Wednesday, July 18, 2007
For quite a while my youngest daughter wanted to be an entomologist, a "bug scientist" as she put it. I thought it was a great idea; I've always been fascinated with bugs since getting my first Golden Guide to insects as a kid. More recently I've had the pleasure to have some contact with forensic entomologists.
If you were an entomologist, you might study the bot fly. Why would you want to study the bot fly? I'll tell you.
Because their larvae occasionally burrow into people's heads and grow inside there.
Seriously. Just ask Carbondale, Colorado resident Aaron Dallas. He recently returned from a trip to Belize and discovered some strange little bleeding bumps on his scalp. A doctor found five active bot fly larvae living beneath the skin atop Dallas' head. The doc plucked 'em out and Mr. Dallas is doing fine!
Yes, the bot fly is a pretty interesting little critter. Did you know sometimes they can even lay their eggs on a human eyeball? And that there are pictures of the larva being removed from a kid's eyeball that you can see on the Interwebs? Yes indeed.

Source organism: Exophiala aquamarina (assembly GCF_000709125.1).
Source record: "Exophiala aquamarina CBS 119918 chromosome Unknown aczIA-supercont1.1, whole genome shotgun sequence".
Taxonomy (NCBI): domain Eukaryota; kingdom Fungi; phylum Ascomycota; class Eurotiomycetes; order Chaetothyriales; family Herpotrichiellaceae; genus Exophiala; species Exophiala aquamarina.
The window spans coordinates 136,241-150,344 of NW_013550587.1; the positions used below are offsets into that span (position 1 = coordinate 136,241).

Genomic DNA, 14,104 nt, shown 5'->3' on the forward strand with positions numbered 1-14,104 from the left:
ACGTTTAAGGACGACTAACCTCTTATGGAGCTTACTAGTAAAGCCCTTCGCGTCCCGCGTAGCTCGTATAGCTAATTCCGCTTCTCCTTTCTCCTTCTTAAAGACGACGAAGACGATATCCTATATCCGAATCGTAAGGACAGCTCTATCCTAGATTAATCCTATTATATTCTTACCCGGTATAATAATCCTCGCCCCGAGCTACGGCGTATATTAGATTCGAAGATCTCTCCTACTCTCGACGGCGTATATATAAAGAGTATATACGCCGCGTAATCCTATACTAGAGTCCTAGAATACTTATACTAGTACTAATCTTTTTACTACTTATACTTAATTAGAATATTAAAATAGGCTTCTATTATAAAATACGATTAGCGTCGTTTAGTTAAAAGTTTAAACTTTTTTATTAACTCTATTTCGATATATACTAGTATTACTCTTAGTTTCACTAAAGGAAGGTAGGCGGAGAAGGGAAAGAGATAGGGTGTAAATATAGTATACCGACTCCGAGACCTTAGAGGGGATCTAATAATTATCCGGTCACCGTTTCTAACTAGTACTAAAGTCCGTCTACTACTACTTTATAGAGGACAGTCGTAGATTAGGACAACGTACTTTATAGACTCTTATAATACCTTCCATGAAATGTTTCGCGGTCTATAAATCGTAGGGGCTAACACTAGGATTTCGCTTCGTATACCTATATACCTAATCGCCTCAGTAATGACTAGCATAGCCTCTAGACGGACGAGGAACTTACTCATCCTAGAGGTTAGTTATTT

If a bot fly larva burrows into your skin, and you're a prepared outdoor sportsman, you can use a venom extractor (like the one in the snake bite kit you should have) to suck out the little digging bastard.
There are lots of other amazing insects that you could study as an entomologist. The Armed Forces Pest Management Board publishes a handy guide:
Field Guide to Venomous and Medically Important Invertebrates Affecting Military Operations: Identification, Biology, Symptoms, Treatment
Go ahead. Take a look. You know you want to.